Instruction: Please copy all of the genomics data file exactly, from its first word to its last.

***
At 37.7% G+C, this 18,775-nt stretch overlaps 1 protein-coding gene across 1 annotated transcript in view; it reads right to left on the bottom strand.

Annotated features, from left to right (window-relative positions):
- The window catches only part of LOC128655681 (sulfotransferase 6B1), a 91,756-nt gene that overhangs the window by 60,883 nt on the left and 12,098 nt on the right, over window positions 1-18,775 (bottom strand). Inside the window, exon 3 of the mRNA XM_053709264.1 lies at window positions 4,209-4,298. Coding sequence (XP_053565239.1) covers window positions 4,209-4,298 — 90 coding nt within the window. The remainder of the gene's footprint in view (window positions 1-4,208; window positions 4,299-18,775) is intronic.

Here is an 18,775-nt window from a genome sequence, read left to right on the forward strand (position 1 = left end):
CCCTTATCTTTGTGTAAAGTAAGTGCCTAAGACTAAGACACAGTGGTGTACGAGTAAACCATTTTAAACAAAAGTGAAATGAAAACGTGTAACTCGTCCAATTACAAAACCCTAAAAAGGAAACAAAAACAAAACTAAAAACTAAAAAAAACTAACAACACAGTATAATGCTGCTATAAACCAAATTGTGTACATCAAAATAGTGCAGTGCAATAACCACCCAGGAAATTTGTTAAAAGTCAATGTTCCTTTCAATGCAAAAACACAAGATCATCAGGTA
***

At 37.7% G+C, this 18,775-nt stretch overlaps 1 protein-coding gene across 1 annotated transcript in view; it reads right to left on the bottom strand.

Annotated features, from left to right (window-relative positions):
- The window catches only part of LOC128655681 (sulfotransferase 6B1), a 91,756-nt gene that overhangs the window by 60,883 nt on the left and 12,098 nt on the right, over window positions 1-18,775 (bottom strand). Inside the window, exon 3 of the mRNA XM_053709264.1 lies at window positions 4,209-4,298. Coding sequence (XP_053565239.1) covers window positions 4,209-4,298 — 90 coding nt within the window. The remainder of the gene's footprint in view (window positions 1-4,208; window positions 4,299-18,775) is intronic.

Here is an 18,775-nt window from a genome sequence, read left to right on the forward strand (position 1 = left end):
CCCTTATCTTTGTGTAAAGTAAGTGCCTAAGACTAAGACACAGTGGTGTACGAGTAAACCATTTTAAACAAAAGTGAAATGAAAACGTGTAACTCGTCCAATTACAAAACCCTAAAAAGGAAACAAAAACAAAACTAAAAACTAAAAAAAACTAACAACACAGTATAATGCTGCTATAAACCAAATTGTGTACATCAAAATAGTGCAGTGCAATAACCACCCAGGAAATTTGTTAAAAGTCAATGTTCCTTTCAATGCAAAAACACAAGATCATCAGGTA